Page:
Through the lens of phonetic, semantic, and theological slippage, Transliterative Tease explores the potential for transliteration – the conversion of scripts – as a strategy equally of resistance and research into notions such as identity politics, colonialism, and faith. The lecture-performance focuses on the Turkic languages of the former Soviet Union, as well as the eastern and western frontiers of the Turkic sphere, namely Anatolia and Xinjiang/Uighuristan. Lenin believed that the revolution of the east begins with the Latinization of the alphabets of all Muslim subjects of the USSR. The march of alphabets has always accompanied that of empires – Arabic with the rise of Islam, Latin with that of Roman Catholicism, and Cyrillic with the Orthodox Church and subsequently communism. This lecture-performance attempts not to emancipate peoples or nations but rather the sounds rolling off our tongues.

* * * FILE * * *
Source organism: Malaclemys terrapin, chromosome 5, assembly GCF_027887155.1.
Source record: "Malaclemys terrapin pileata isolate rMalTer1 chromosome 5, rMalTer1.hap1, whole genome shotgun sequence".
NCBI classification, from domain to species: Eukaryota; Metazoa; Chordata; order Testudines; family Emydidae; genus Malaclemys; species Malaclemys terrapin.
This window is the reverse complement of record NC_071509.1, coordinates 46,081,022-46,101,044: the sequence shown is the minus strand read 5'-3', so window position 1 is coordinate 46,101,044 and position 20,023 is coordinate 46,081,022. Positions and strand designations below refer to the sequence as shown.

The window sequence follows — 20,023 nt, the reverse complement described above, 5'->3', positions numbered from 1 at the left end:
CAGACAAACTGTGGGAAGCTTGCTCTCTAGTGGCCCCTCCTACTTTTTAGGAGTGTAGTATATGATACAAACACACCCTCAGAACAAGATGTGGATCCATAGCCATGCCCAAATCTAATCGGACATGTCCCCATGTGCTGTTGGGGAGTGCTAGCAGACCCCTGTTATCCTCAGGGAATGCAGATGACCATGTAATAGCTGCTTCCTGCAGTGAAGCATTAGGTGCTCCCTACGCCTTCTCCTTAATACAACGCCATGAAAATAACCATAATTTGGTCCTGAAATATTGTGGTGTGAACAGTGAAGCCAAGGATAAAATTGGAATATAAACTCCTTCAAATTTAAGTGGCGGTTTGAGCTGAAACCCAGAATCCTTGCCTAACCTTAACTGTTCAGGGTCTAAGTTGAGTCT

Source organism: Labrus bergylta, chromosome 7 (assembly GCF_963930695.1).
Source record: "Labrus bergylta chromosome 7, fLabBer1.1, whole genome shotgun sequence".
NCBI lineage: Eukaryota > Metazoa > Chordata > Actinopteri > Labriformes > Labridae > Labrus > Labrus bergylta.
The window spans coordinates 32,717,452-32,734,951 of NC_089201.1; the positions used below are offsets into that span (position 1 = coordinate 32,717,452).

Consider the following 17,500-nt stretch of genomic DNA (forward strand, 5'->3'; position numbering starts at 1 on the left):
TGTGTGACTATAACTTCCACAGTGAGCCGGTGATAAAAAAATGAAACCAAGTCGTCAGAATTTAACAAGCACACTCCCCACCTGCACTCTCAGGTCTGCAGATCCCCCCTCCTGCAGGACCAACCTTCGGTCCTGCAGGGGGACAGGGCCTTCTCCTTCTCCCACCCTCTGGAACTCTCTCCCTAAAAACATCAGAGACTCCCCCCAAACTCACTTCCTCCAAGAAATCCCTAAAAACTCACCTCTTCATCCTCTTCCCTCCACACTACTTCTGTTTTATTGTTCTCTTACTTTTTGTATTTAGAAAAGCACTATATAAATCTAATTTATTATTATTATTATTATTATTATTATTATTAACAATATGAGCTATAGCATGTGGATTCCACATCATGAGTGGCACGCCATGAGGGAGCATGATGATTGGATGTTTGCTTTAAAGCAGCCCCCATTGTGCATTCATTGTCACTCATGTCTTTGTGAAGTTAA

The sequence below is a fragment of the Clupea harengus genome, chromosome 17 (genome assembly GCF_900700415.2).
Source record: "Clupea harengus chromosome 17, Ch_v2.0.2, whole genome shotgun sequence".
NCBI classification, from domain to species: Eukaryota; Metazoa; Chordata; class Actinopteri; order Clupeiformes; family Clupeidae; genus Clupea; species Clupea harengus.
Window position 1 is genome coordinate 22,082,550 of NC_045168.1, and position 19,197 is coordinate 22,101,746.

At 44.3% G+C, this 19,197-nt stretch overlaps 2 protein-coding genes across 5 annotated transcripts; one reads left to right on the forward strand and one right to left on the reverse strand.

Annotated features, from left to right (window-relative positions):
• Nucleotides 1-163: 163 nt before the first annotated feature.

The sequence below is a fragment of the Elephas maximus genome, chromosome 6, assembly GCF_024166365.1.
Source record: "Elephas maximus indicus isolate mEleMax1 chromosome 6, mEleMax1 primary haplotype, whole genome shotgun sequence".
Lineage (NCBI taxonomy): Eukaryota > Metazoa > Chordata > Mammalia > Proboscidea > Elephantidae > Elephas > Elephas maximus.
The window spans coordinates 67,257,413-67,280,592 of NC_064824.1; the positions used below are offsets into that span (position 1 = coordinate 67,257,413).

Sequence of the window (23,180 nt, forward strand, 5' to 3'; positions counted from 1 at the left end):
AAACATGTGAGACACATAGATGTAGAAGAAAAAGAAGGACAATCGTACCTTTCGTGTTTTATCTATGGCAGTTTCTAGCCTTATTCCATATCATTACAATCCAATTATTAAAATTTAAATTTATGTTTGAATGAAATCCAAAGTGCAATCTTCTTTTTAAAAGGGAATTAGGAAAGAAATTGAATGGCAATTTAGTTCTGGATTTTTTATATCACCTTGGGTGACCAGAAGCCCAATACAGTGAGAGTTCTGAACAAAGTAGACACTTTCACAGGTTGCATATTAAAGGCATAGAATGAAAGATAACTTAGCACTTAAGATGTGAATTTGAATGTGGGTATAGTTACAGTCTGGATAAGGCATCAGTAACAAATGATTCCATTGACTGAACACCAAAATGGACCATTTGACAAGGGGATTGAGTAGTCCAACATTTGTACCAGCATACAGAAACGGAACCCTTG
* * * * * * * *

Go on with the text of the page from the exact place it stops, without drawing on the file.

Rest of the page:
Slavs and Tatars is an internationally renowned art collective devoted to an area East of the former Berlin Wall and West of the Great Wall of China known as Eurasia. Since its inception in 2006, the collective has shown a keen grasp of polemical issues in society, clearing new paths for contemporary discourse via a wholly idiosyncratic form of knowledge production: including popular culture, spiritual and esoteric traditions, oral histories, modern myths, as well as scholarly research. Their work has been the subject of solo exhibitions at institution across the globe, including the Vienna Secession; MoMA, New York; Salt, Istanbul; Albertinum Dresden, et al. The collective’s practice is based on three activities: exhibitions, publications, and lecture-performances. The collective has published more than twelve books to date, including most recently Лук Бук (Look Book) with Distanz Verlag. In 2018, the collective launched a residency and mentorship program for young professionals from the region. In 2020, Slavs and Tatars opened Pickle Bar, a slavic aperitivo bar-cum-project space a few doors down from their studio in the Moabit district of Berlin.
The lecture will be held in English language.